Objective Setting: What? Why? How?

Defining the Purpose of Your Trip

What?…Why?…and How?

Before I head out on any kind of adventure, I ask myself these three very basic questions. This routine defines my ‘purpose’ for any trip: 

  1. What do I want to experience or accomplish?

Am I trying to climb a mountain? Or ski a line? Or more generally just experience nature and a particular area of the world? 

  1. Why do I want to do it? 

Is it to push my physical boundaries and see how I can persevere in a difficult situation? Or is it just for pure fun? 

  1. How do I want do it?

Does style matter? Is there a particular method that I want to weave into the trip? Light-and-fast? Comfortable and glamorous? 

The ‘What’

The ‘What’ can be easy to focus on, as there are plenty of guidebooks, blogs, trip reports, and social media posts that can serve as a foundation for identifying potential objectives. But from time-to-time, take a step back and think more holistically about the larger ‘what’? For example: 

  • What kinds of memories do you want to have from this trip? 
    • Is it an all-out-sufferfest you’re going for?
    • Do you want to be lounging by the lake, reading your book?
  • What kinds of risks are you willing to take?
    • Is there a particular hazard you’re not willing to accept, for example, rockfall or glacier travel?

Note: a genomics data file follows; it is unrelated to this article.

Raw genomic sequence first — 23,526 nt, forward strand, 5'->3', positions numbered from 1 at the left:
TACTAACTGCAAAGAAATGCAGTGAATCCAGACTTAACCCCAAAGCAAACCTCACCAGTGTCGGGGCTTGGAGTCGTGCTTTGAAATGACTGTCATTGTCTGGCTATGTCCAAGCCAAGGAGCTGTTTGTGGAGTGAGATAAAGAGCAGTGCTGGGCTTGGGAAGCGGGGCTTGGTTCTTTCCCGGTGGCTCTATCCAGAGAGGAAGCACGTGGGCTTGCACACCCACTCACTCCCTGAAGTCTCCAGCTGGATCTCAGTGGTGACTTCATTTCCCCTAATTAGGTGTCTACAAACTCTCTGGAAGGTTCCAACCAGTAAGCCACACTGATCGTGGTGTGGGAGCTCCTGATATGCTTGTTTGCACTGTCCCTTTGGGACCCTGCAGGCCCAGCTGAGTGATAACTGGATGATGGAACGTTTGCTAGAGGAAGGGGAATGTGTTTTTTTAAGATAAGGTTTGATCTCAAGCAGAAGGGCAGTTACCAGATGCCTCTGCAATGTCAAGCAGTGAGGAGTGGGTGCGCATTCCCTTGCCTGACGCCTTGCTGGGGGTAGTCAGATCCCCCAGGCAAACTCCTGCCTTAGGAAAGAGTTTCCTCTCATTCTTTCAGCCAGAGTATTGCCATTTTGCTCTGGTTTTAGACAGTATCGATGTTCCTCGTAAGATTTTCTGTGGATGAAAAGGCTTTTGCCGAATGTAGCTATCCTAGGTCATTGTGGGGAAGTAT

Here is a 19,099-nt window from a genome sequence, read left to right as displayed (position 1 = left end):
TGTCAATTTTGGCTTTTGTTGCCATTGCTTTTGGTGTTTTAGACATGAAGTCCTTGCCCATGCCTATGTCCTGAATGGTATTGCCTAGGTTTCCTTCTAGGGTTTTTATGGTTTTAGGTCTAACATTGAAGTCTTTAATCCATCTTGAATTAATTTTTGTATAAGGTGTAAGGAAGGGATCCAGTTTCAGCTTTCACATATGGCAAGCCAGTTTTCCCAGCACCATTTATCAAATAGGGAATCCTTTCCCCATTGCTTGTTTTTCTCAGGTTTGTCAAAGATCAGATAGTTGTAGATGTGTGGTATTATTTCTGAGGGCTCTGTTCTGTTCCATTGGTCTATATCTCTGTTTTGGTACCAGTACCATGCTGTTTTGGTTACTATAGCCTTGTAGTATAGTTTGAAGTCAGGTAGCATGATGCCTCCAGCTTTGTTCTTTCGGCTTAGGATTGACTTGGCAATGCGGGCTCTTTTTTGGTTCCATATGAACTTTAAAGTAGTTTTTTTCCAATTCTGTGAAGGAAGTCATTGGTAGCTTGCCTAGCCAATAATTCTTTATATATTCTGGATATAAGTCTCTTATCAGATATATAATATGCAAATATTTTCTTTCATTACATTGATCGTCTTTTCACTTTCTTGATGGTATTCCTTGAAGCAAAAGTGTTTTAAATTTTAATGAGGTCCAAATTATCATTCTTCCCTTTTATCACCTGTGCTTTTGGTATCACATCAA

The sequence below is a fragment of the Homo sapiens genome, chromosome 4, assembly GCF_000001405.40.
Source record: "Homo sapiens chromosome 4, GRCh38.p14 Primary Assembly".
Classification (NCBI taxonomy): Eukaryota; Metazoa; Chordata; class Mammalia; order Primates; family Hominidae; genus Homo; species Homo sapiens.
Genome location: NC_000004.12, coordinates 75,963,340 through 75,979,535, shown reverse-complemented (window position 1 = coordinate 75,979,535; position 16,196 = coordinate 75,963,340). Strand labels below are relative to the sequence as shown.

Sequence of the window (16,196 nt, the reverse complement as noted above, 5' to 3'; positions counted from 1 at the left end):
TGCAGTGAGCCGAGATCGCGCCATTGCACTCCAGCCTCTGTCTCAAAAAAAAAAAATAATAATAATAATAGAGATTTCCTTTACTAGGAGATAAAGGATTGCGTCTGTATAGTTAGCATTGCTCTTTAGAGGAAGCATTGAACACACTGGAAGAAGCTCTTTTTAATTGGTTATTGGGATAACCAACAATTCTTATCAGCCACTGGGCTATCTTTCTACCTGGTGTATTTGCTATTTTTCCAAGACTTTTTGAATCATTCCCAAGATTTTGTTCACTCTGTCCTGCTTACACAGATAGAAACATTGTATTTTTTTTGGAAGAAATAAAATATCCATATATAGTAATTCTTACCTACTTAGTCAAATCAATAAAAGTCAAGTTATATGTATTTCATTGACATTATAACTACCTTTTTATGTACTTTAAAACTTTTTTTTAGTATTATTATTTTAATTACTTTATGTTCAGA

• What kinds of constraints do you have?
    • Time? Money?
    • Are there physical limitations on the trip, for example, in mileage or elevation gain? Difficulty grade?

There are so many more ‘what’ questions to ask yourself than just ‘what to go and do’. Sure…’what to go and do’ is pretty important, otherwise you’ll never end up anywhere. But expand beyond just the simple ‘what to do’ and ask a few more ‘what’ questions when you’re thinking of your trip.

The ‘Why’

The ‘Why’ is perhaps the hardest question to answer. George Mallory, a legendary mountain climber, is famously quoted as responding ‘Because It’s There’, in response to why he wanted to climb Mt. Everest. 

Your answer to the ‘Why’ only needs to be good enough for YOU. You’re the only one that needs to justify your ‘why’. And everyone’s ‘why’ will be different. 

Everyone has their own motivations, whether it’s ‘ticking off lines or routes’ or ‘experiencing the mountains.’ Nobody is right or wrong in their motivations…it just depends. I just find that it’s very beneficial to ask yourself, as well as your adventure partner, why you are setting out to accomplish a particular adventure. Here are a few reflective questions to find ‘your why’:

  • What about this trip is different from previous trips you have done? Is it a new area you are visiting? Or are you combining previous experiences in a new way?
  • If you had to convince someone else to go on this trip with you, what would you say to convince them? Asking yourself this may help you understand what is intriguing about the idea.
  • If you had to explain this trip to your Grandma, who is completely uninterested in the outdoors, how would you describe it? What highlights would you point out? Not only is this quite a fun exercise, but it will also help you understand what you’re most excited for.

The ‘How’